Some of the similar characteristics that Eating Disorders and Substance Abuse Disorder share are impulsivity, and lack of control. Research shows that the addictive nature between Eating Disorders and Substance Abuse Disorder are similar. The two illnesses are also linked to similar traumas like sexual assault, emotional abuse, death of a loved one, and sudden life changes.


Substance Abuse Disorder can develop during an Eating Disorder and or before/after. Although there aren’t many, there are treatment centers that cater to the recovery of those with Eating Disorders and Substance Abuse Disorders. Since both of these illnesses are similar in nature and the underlying issues pertaining to both may overlap, it is very important to treat both Eating Disorders and and Substance Abuse Disorders simultaneously and if in an inpatient facility. Successful treatment includes some of these modalities detoxing, taking medication, receiving nutritional counseling, cognitive behavioral therapy, dialectical behavior therapy, intrapersonal therapy and family therapy.


There are many ways to help you and/or a loved one with an Eating Disorder and Substance Abuse Disorder. You can empower yourself and others by staying informed, remaining proactive, and knowing that both of these disorders are treatable. Treatment is out there and recovery is possible!

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Bipolar Disorder and Substance Abuse

bipolar disorder and substance abuse

It is very common for those who struggle with substance abuse to also struggle with an additional mental illness or disorder. One of the more common dual diagnoses with Substance Abuse is Bipolar Disorder.  More than half of those seeking treatment for Bipolar Disorder are also in treatment for substance abuse.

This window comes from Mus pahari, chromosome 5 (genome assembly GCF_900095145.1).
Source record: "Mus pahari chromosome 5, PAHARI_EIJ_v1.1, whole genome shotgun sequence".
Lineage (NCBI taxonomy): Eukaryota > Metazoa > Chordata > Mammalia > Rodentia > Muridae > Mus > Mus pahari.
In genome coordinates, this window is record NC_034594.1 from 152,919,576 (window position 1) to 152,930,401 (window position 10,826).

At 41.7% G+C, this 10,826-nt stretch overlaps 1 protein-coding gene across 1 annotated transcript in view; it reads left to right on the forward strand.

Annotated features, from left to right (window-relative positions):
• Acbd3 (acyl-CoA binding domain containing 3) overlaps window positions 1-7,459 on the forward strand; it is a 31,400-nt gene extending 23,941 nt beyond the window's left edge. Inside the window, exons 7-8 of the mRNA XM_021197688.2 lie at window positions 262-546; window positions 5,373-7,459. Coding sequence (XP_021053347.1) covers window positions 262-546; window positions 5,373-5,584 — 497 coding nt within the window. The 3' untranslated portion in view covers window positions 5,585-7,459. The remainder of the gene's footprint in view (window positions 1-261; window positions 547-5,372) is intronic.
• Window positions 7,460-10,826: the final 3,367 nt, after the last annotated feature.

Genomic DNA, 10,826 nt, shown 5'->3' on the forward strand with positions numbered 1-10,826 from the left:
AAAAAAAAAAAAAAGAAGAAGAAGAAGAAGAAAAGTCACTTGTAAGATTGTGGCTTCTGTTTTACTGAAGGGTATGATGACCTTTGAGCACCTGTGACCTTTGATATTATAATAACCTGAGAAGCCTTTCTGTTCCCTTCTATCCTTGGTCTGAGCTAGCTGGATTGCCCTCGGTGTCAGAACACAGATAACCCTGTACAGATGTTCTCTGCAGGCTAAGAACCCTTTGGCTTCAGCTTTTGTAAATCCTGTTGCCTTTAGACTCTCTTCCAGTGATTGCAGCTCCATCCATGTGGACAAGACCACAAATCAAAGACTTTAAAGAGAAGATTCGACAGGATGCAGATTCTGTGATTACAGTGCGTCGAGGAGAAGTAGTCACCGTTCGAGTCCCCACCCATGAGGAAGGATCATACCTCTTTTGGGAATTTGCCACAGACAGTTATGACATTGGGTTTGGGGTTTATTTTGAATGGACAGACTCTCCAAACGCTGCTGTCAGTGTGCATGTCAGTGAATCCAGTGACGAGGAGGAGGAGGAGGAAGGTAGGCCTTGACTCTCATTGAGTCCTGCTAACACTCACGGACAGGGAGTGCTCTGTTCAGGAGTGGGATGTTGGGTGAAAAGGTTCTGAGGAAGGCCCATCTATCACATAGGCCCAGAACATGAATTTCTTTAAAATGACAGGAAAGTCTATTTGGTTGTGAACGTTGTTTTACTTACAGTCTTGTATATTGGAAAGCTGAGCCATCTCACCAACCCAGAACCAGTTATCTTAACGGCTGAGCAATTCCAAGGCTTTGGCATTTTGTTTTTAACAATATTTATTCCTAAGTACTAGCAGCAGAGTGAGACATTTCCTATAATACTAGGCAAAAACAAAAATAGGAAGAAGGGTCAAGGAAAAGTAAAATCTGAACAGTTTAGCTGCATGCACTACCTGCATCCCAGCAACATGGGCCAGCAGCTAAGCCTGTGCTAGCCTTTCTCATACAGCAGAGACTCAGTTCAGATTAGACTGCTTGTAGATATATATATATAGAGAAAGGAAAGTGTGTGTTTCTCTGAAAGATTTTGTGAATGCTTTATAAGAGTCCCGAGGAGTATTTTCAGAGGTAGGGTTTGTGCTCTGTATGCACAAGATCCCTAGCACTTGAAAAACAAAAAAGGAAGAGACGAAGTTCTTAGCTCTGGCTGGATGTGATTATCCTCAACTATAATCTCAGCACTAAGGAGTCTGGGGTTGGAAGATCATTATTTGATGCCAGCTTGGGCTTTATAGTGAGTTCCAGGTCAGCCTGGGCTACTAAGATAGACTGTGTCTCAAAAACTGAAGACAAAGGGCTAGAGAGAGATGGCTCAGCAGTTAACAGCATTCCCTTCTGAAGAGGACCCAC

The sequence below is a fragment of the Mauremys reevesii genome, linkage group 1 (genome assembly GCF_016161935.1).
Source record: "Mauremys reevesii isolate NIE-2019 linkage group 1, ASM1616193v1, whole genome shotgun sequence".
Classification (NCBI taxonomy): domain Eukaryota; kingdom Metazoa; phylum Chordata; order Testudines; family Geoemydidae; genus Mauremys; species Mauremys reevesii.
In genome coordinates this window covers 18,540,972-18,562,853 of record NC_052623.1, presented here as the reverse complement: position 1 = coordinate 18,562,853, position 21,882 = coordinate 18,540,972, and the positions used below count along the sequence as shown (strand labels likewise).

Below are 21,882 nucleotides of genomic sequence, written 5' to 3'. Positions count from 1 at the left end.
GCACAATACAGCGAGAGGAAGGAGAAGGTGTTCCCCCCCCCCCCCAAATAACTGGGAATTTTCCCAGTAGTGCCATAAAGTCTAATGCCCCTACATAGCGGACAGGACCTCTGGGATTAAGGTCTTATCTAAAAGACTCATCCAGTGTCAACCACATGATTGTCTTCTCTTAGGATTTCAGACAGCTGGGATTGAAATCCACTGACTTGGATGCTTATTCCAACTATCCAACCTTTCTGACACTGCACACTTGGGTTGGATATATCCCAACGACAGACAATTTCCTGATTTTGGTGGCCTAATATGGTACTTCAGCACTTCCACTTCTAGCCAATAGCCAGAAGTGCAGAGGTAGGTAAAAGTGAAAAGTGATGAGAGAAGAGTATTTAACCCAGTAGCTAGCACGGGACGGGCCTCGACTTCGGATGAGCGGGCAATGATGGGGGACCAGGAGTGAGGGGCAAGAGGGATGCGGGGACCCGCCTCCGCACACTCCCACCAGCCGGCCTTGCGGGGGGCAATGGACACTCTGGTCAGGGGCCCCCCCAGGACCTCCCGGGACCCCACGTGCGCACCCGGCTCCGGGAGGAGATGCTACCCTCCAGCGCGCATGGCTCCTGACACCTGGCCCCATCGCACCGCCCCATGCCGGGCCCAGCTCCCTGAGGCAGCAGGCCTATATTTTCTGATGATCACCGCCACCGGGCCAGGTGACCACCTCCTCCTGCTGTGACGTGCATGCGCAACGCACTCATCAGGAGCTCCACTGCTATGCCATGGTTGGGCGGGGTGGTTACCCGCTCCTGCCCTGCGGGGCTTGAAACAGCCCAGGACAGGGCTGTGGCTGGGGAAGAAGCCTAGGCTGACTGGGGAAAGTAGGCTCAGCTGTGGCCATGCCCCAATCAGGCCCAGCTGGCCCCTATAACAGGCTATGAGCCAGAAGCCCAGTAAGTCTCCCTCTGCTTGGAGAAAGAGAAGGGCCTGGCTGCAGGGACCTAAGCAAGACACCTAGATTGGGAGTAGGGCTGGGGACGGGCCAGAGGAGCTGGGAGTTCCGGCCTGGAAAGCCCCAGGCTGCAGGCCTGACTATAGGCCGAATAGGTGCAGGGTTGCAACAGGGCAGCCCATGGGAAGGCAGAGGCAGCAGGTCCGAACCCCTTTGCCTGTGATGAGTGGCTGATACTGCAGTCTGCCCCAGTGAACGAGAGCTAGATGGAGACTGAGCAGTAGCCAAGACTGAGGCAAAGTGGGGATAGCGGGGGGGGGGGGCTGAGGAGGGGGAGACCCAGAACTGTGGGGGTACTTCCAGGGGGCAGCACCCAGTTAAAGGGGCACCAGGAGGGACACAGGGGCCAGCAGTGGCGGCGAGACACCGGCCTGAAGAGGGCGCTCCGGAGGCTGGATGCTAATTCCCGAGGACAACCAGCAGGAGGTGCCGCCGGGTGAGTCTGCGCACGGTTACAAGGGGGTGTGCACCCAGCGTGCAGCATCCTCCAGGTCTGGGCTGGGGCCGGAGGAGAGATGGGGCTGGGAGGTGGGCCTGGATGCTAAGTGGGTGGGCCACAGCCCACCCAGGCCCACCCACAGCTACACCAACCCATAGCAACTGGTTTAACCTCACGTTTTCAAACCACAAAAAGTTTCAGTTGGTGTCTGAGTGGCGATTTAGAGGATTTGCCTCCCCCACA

It’s important to understand Bipolar Disorder, identify it and treat it affectively. Of course, life is full of ups and down and part of being human is experiencing a range of emotions. However, Bipolar Disorder (a.k.a Manic Depressive Disorder) is characterized by extreme and unusual shifts in mood, emotion, and productiveness.


Bipolar Disorder is a brain disorder about 3 percent of the U.S. population have. This mental illness usually surfaces in adolescence and in early adulthood and is a lifelong illness. Similar to substance abuse treatment, Bipolar Disorder must be carefully treated and supported throughout a person’s life.


Diagnosing someone with Bipolar Disorder can be complicated. Many times, people will be diagnosed with something like Depression before getting properly diagnosed with Bipolar Disorder. This delay in diagnosis can postpone or prevent treatment.

Studies show that about 60% of those with Bipolar Disorder will abuse drugs or alcohol. If Substance Abuse goes untreated, it makes the road to recovery from Bipolar nearly impossible. When someone abuses drugs and/or alcohol, it affects mood and behavior which can also mimic symptoms of Bipolar Disorder. This is why detoxing from substances is an imperative piece in the beginning stages of treatment.

Thrive Treatment Center understands how crucial it is to provide a safe and superlative detox in order for treatment to be successful and long term. Once someone with substance abuse has fully detoxed, highly qualified psychiatrists and therapists can accurately diagnose patients.

The following characteristics could be symptoms of Bipolar Disorder and or Substance Abuse:

Sudden mood change.

Periods of unusual personality change like hyperactivity, agitation, or giddiness.

Significantly decreased need for sleep.

Racing speech, flight of ideas, impulsiveness.

Poor financial choices.

Difficulty sleeping; early-morning awakening

There are many other symptoms of Bipolar Disorder and Substance Abuse.

Having a Dual Diagnosis of Bipolar Disorder and Substance Abuse can make treatment more difficult. In order to provide ample treatment, substance abuse treatment should occur at the same time as Bipolar Disorder treatment and in the same program.

Some of the treatment plans offered include medications and different forms of therapy. The most successful therapy modalities used are Motivational Interviewing, Cognitive Behavioral Therapy, Solution-Focused Therapy and Trauma Therapies.

Recovering from Bipolar Disorder and Substance Abuse is very possible and treatment is effective! Thrive Treatment Centers are a great place to recover and staff can guide clients to the road of recovery from Bipolar Disorder and Substance Abuse.